The direct linkage between the state of water bodies, access, and equity it says cannot be overemphasized, since these water bodies serve as the source of raw water for treatment to serve mostly the urban communities in Ghana. The state of these water bodies has a direct impact on Access& Equity. “The pollution puts enormous financial pressure on GWCL, as the company has to spend more money to acquire more chemicals for water treatment, and this also compels the company to service its machinery more frequently than normal. As seen from Odaso, the company’s facility is only able to treat water at half capacity due to the high turbidity of the raw water due to galamsey activities. This means water rationing is the only way those communities can be served.”

The group maintained that there are still gaps in access as seen in certain communities that do not have GWCL distribution networks connected to them. Tomefa and Nsuoano (Frafraha) in Greater Accra, Daboase, in the Western region, Ninting in the Ashanti Region, and Damongo in the Savannah region are some examples.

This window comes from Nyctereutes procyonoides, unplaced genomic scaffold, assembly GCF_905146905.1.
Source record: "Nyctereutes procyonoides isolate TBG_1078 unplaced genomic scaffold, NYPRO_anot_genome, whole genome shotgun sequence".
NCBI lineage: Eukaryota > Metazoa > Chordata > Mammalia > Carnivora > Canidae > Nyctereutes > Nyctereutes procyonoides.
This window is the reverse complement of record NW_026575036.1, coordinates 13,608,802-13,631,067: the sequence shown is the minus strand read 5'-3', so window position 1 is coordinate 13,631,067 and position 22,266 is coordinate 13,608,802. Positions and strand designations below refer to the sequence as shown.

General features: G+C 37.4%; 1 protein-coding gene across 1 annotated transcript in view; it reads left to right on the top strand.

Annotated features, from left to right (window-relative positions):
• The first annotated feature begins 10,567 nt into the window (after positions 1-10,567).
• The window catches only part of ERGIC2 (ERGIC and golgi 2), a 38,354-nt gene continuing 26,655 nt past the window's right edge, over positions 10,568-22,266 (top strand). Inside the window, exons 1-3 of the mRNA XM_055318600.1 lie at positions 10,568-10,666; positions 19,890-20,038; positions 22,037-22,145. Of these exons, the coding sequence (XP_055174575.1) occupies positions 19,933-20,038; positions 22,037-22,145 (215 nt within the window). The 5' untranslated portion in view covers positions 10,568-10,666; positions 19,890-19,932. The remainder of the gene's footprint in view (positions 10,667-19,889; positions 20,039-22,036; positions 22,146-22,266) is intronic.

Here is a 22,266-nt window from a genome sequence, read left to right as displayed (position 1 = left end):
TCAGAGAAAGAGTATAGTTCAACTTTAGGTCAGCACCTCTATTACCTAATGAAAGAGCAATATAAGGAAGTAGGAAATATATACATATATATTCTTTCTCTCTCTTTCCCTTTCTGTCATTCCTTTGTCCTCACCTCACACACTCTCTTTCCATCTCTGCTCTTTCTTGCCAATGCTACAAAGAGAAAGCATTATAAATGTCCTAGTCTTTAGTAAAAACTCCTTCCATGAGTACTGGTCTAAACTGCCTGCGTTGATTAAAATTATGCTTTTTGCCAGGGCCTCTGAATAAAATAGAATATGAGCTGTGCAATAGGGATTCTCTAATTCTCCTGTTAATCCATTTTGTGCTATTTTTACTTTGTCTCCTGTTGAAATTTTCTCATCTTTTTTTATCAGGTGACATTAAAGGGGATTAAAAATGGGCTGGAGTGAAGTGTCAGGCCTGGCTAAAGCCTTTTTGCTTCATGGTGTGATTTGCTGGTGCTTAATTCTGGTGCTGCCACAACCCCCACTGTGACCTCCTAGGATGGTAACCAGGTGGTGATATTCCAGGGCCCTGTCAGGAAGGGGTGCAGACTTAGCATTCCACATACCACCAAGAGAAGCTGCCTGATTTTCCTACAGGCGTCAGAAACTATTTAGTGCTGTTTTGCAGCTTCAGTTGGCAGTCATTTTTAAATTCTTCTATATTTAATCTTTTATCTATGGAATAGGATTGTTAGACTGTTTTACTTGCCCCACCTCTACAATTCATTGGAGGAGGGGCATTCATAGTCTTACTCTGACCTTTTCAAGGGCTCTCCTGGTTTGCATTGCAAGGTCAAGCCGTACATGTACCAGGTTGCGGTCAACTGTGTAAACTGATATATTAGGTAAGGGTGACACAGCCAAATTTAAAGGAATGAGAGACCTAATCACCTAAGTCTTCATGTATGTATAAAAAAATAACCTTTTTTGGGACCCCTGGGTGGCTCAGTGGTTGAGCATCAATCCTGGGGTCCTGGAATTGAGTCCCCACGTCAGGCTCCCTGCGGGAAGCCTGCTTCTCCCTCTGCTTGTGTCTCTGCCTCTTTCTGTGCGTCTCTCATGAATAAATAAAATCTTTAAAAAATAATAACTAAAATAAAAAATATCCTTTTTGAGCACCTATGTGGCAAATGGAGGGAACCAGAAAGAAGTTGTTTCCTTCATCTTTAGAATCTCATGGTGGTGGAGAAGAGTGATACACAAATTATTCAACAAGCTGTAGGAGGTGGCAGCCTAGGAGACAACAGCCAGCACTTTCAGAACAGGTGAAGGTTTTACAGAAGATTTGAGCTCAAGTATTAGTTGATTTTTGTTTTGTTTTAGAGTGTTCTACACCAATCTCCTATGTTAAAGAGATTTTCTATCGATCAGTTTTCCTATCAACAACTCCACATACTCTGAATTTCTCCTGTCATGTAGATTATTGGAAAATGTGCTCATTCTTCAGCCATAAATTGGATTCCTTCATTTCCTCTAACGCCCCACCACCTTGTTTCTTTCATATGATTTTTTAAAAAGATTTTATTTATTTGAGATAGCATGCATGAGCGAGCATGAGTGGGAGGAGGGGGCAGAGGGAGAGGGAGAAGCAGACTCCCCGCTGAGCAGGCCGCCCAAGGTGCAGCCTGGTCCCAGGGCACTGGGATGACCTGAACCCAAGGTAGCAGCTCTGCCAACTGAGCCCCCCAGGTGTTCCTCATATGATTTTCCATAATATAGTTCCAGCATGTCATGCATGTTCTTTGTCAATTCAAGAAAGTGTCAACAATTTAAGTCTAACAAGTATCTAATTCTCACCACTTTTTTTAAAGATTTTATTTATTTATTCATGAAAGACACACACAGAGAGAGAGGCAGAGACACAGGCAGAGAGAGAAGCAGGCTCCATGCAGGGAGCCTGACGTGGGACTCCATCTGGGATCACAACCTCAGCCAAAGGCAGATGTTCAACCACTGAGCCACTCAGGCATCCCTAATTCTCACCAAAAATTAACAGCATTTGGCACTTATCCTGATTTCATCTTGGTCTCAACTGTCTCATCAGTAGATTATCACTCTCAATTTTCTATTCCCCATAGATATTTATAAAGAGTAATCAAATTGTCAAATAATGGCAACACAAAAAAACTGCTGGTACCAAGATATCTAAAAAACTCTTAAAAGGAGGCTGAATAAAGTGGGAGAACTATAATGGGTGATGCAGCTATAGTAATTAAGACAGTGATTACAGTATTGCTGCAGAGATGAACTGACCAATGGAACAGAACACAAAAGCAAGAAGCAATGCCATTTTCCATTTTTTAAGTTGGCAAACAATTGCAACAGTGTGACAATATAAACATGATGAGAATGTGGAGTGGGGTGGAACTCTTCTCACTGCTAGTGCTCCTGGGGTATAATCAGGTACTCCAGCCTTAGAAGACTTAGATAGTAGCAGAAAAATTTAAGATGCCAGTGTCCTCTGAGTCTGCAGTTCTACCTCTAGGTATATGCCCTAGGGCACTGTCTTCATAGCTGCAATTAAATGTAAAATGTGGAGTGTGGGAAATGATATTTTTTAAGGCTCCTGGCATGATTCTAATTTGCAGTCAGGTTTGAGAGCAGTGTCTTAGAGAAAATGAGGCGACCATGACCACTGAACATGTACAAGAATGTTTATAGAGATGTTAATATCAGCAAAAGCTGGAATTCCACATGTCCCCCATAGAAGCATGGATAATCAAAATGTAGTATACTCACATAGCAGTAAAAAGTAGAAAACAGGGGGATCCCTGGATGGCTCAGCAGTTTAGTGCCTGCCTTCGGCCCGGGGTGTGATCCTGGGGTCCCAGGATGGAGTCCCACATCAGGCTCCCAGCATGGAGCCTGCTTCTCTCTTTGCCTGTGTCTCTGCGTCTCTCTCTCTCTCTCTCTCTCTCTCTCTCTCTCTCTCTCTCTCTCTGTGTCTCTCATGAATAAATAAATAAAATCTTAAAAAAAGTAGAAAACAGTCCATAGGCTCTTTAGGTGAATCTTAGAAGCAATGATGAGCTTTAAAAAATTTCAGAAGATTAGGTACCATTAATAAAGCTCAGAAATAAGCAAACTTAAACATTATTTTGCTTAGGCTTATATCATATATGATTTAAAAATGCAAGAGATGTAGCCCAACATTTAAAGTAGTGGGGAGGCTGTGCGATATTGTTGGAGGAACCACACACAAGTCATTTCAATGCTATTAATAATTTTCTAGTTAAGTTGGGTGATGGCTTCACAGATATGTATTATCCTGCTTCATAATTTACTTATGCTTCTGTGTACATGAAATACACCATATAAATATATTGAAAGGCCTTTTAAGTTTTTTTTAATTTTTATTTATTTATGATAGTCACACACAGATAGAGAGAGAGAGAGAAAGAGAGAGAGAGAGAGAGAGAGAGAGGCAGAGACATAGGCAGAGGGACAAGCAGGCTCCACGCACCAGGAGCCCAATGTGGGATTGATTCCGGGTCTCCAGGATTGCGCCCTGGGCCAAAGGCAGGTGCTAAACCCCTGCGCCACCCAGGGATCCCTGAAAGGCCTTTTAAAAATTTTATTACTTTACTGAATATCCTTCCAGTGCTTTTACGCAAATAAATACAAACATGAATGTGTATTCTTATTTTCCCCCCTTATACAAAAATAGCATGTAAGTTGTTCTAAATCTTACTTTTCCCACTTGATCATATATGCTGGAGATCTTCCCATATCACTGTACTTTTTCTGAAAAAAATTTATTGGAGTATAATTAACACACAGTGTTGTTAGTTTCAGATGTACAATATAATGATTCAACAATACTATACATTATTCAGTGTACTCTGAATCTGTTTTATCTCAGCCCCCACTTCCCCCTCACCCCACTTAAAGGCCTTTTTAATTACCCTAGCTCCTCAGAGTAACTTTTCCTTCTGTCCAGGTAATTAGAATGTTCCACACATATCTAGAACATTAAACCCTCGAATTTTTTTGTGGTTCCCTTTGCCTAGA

Some of these communities it explained resort to wells and dams, some of which they share with animals, and some also dry up in the dry season. The relatively affluent in these communities either buy water from water tanks or sink boreholes. In some of these communities, children and women walk long distances to access the only water sources available. But generally, sachet water is the only safe drinking water available to some of them with its financial burden on households.

Below is an unedited Press Statement from GWJN

PRESS STATEMENT BY THE GHANA WASH JOURNALISTS NETWORK (GWJN) ON THE STATE OF WATER BODIES IN GHANA ON THURSDAY, MARCH 31, 2022